Monday, May 16, 2016

European Western Comic Books – EL GRINGO (1965)



El Gringo was a classic cowboy character whose adventures were heavily based on the success of the Spaghetti western craze of the 1960s. El Gringo is not a superman, not even close, but he has some skill with his gun, a quality necessary for survival. The basis of the story, which was then very unusual, was current with the times and for the language and the pace of story. It was the first comic book in which the reader was transposed to the real West, with its royal costumes, tattered, graphically rendering perfectly the atmosphere hovering in that precise historical period.

El Gringo was a comic book with an Italian Western setting, created in 1965 by the author Max Bunker (Luciano Secchi) and artist Paul Piffarerio, this was their third collaboration together after Black Mask and Atomik and before Milord, Fouche and Alan Ford, after the departure of Magnus. The covers were drawn by Louis Woo. The series was edited from Editorial Corno and published on a monthly basis, the series began in October 1965 and stopped in August 1968, after 35 numbers.  Between 1977 and 1978 the series’ first 18 numbers were reprinted with new covers by Palo Piffarerio.



Max Bunker was a pseudonym of Luciano Secchi who was born in Milan, Italy on August 24, 1939. He is an Italian comic book writer, best known as author of Alan Ford in 1969.

His career started with a western style comic book Maschera Nera (Black Mask), in 1962. He created such successful comics such as Kriminal and Satanik in collaboration with Magnus (Roberto Raviola). Also with Magnus, the series Maxmagnus proved very successful, though arguably Bunker's most famous comics series is Alan Ford (published in May 1969), for which he wrote the scenarios, with Magnus responsible for the artwork in the first 75 issues.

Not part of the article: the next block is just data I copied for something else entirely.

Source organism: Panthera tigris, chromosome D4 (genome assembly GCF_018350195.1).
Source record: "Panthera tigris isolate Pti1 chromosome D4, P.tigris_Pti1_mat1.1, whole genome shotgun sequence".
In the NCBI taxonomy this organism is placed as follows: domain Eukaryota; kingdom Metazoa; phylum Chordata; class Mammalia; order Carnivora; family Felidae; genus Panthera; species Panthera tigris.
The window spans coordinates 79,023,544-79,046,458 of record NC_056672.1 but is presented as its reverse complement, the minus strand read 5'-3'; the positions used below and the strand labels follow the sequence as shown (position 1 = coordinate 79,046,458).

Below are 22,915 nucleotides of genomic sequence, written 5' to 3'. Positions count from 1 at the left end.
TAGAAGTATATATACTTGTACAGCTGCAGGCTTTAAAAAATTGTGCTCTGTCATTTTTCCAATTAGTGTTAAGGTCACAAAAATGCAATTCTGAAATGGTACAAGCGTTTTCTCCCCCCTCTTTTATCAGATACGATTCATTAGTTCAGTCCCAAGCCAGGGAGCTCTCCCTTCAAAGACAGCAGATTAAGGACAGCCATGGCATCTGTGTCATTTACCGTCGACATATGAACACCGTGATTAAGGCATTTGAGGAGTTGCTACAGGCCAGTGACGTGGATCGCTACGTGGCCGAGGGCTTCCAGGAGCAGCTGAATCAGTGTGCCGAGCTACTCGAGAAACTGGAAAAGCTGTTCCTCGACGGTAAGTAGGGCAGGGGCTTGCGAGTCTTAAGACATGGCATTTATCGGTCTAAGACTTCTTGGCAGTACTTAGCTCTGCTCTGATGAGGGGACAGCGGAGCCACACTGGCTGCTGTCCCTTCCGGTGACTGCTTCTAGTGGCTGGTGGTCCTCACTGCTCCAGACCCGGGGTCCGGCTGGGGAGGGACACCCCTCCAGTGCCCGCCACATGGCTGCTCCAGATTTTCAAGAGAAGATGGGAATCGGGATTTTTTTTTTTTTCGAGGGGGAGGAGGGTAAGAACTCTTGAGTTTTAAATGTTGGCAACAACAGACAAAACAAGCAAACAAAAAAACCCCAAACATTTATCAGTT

Paolo Piffarerio is not one of the best-known names to the general public: he did not create any successful character, he did not give rise to magazines or publishing houses, but his work has spanned comics postwar thanks to a long career and polyhedral which begun in 1943 and was completed in the new millennium.  His drawings have accompanied comics for generations of readers, especially Alan Ford and The Newspaper, but also on many other projects that he has graced with his light touch and full of details.

Paolo was born in Milan on August 27, 1924, made his debut at just 16 years of age for the New Aurora Alberto Traini.  While still she is studying at the Academy of Brera ink pencils's Gino Gavioli created the character of Captain Falco. During the forties he worked for various publishing houses, alternating the humorous style of Larry Semon to that adventures of Albi dell'intrepido and series for the Bold Bonelli, even illustrating a series devoted to the footballer Giuseppe Meazza.

In 1953 together with the Gavioli brothers founded the film range, a production company that specializes in carousels.  While Roberto Gavioli had been producing and directing Gino realized the various characters (Cimabue, the Policeman, Dick Gregory, Trinchetto ...), Piffarerio is the technical director of most of the spots, if not the writer or director. Not in counsel to come to life on the screen, then, but his is a constant presence within the range. He takes care of photography, installation, and supervises the work for a vast production of animated short films and from daily newspapers that enter Italian homes.

His goal was to produce quality animation, even if for television, without making a bad copy of cartoons coming from the United States, especially Disney, or those of Pagot brothers.  The Gamma-style, under the guidance of Gino and Paul, is so much more concise, stylized, modern, quite similar to that of the UPA.

Paolo Piffarerio died in Milan on June 29, 2015.

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